Pollution-absorbing polymer, roads covered in canopies and more smart motorways are being considered by Highways England. The measures, which also include proposals to expand the rapid charging network for electric vehicles, are included in its air quality strategy.
Many motorway service areas have already installed rapid charging points, but Highways England says it will work with operators to ensure this becomes a “comprehensive national network”.
It says it is already working to ensure that 95% of the network will have a charging point every 20 miles and, where possible, these will be rapid charge points that can charge an ultra-low emission vehicle (ULEV) in less than 30 minutes.
Furthermore, to ensure it identifies the right measures to improve air quality and deploys them quickly on the network, it is undertaking 10 pilot studies which started in 2015 and are due to end next year.
They include a trial of a barrier incorporating a new polymer material with the potential to absorb nitrogen dioxide (NO2).
Highways England started trialling an air quality barrier on the M62 in 2015. The 100-metre long barrier was initially four metres high before being raised to six in early 2016, after which the polymer was introduced. If successful, they could be rolled out across the network to pollution hotspots.
However, Highways England says it is also investigating if it can reduce the costs to construct a canopy which would work in combination with the barriers to create a pollution tunnel.
Trials of a similar system have taken place in the Netherlands, where it was concluded the structures could be effective but the costs were considerable, at between €15 million (approximately £13.75m) and €70m (£64.2m) per kilometre of motorway.
Steve Gooding, director of the RAC Foundation, told Fleet News: “Clever engineers at Highways England are straining every sinew to improve air quality but this appears to be ‘blue sky thinking’ at its extreme.”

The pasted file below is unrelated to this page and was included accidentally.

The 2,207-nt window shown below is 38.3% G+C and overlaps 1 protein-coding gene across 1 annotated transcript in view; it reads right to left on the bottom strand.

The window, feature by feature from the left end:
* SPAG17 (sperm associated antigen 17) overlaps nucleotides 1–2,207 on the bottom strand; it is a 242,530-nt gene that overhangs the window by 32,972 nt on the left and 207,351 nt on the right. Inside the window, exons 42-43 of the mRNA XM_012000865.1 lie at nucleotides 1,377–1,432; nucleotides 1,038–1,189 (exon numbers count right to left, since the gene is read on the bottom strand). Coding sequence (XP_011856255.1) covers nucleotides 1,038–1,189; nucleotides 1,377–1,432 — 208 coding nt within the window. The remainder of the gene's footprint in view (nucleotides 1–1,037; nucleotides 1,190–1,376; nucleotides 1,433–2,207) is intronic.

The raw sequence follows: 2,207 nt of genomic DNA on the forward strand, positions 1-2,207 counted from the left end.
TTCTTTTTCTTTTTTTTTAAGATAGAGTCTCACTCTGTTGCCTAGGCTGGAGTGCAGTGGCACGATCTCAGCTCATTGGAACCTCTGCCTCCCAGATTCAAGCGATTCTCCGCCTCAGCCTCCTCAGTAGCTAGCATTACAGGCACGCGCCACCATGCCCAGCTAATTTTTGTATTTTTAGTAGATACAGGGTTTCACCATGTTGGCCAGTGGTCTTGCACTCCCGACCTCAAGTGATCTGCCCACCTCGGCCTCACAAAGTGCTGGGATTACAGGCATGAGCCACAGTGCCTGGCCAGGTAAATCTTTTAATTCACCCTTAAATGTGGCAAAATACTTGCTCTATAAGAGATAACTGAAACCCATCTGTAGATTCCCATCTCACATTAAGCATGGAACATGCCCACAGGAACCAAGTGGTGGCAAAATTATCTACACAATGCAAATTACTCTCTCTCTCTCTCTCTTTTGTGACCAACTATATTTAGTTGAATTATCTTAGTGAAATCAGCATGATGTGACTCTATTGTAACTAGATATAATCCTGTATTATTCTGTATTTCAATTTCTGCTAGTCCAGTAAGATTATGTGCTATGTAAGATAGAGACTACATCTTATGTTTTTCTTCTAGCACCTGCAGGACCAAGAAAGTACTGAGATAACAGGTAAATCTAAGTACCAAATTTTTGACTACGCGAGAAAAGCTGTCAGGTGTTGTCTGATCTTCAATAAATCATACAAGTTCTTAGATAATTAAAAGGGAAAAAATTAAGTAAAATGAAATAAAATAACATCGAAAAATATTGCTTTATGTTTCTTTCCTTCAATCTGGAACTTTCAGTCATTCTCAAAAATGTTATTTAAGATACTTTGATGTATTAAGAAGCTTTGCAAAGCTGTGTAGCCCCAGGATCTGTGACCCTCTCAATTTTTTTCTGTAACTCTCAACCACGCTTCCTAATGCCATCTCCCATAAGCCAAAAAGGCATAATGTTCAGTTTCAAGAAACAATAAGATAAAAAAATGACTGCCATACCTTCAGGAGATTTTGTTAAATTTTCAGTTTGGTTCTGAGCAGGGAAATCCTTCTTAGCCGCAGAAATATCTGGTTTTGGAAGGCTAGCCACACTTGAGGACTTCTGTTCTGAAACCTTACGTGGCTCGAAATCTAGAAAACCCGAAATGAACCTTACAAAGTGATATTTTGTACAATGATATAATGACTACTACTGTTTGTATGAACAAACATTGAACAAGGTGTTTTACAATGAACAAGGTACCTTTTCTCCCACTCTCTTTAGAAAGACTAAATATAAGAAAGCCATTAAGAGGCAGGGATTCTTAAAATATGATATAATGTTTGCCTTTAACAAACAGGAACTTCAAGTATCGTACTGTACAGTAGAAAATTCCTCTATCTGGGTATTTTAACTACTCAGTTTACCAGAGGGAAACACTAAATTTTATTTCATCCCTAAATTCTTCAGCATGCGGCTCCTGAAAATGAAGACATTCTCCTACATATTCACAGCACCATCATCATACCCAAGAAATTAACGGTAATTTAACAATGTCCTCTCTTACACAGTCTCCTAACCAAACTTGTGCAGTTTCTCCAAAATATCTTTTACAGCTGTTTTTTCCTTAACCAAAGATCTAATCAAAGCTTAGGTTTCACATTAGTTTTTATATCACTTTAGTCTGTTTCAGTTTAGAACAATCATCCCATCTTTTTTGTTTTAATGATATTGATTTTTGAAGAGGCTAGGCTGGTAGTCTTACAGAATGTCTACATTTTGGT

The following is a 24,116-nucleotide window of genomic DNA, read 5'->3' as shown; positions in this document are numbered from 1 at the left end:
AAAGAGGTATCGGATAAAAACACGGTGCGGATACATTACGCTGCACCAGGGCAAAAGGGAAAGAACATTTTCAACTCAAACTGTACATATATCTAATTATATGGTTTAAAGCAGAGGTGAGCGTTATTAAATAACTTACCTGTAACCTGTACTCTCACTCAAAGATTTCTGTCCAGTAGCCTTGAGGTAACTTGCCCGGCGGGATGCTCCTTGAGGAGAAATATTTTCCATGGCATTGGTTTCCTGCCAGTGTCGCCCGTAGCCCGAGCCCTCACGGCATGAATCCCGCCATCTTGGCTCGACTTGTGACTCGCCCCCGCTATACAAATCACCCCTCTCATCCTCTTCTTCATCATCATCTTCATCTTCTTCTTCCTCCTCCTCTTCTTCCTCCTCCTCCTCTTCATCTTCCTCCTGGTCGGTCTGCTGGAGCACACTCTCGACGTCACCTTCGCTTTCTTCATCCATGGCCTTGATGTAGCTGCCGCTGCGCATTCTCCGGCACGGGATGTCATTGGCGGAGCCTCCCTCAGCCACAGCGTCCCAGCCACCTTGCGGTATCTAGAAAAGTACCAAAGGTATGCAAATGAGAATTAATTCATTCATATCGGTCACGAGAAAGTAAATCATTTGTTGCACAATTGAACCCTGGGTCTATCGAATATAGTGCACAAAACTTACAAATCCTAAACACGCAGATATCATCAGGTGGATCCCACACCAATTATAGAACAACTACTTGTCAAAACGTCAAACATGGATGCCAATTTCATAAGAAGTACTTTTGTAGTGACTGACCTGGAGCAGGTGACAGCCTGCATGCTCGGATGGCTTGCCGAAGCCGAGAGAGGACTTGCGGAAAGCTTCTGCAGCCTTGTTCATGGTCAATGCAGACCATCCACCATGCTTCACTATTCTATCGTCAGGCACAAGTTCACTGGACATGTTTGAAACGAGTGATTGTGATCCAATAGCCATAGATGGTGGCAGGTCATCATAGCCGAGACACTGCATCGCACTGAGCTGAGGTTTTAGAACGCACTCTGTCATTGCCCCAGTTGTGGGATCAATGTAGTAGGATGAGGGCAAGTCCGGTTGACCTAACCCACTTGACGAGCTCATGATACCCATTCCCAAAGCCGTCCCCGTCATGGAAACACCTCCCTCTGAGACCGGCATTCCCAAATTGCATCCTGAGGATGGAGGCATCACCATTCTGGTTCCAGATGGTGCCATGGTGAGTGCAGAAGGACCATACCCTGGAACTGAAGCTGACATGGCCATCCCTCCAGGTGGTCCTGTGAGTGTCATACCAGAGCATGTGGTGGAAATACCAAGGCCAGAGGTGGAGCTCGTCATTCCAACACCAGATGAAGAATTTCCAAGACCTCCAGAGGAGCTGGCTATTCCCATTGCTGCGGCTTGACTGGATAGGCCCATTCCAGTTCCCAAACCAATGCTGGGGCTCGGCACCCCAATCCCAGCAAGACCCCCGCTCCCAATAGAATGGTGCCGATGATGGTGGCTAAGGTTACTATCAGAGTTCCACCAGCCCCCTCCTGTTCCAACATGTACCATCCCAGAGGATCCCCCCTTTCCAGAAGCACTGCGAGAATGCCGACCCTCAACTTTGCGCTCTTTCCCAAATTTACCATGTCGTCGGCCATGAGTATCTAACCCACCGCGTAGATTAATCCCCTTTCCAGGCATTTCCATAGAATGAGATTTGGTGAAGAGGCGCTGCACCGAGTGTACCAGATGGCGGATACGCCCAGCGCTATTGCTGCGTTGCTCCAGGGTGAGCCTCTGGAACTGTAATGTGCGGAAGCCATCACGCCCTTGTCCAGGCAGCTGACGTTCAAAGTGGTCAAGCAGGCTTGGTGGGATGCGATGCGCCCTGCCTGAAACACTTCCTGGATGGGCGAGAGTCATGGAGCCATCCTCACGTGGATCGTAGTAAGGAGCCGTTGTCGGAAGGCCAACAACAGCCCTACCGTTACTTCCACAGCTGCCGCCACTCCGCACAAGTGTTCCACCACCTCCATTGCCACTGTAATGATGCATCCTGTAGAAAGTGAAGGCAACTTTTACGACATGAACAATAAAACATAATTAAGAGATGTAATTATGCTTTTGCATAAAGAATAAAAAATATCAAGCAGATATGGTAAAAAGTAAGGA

However, he said: “The idea of having a canopy appears to be more about containing the problem rather than solving it.
“What we need to see is accelerated ‘greening’ of the fleet, starting with the trucks where retro-fitting is an option and moving rapidly to vans where we need to see alternatives to the traditional diesel coming to market.”
The pilot studies being launched by Highways England also include the use of incentives to speed up the modernisation of the heavy goods vehicle (HGV) fleet and an electric van demonstrator project seeking to find ways to accelerate the uptake of the cleanest vehicles.
Details will be announced in due course.
Although emissions standards have tightened over time, there is still a significant number of older, more polluting vehicles.
For example, HGVs remain on the road for around seven years before they are replaced with cleaner vehicles while cars typically have a 15-year shelf life.
The Highways England strategy recognises replacing these vehicles is important given it is expanding the strategic road network with predictions that the volume of traffic is expected to rise by up to 55% between 2010 and 2040.
As such, it says it will assess the feasibility of introducing ULEVs for its traffic officers and explore opportunities to promote the use of low emission vehicles by its supply chain.
Looking further ahead, it says it also wants to explore methods to dynamically manage traffic, especially when air quality is poor and examine the use of technology to switch ULEVs to zero emission mode in areas of poor air quality.
Furthermore, Government cash is helping Highways England to deliver 50 continuous monitoring stations across the network to give real-time air quality information.
The first new monitoring stations were installed on the M1 through South Yorkshire and have been operating since summer 2015.
It says that man y more stations are now operating across the network and it is hoping to complete their installation by spring 2018.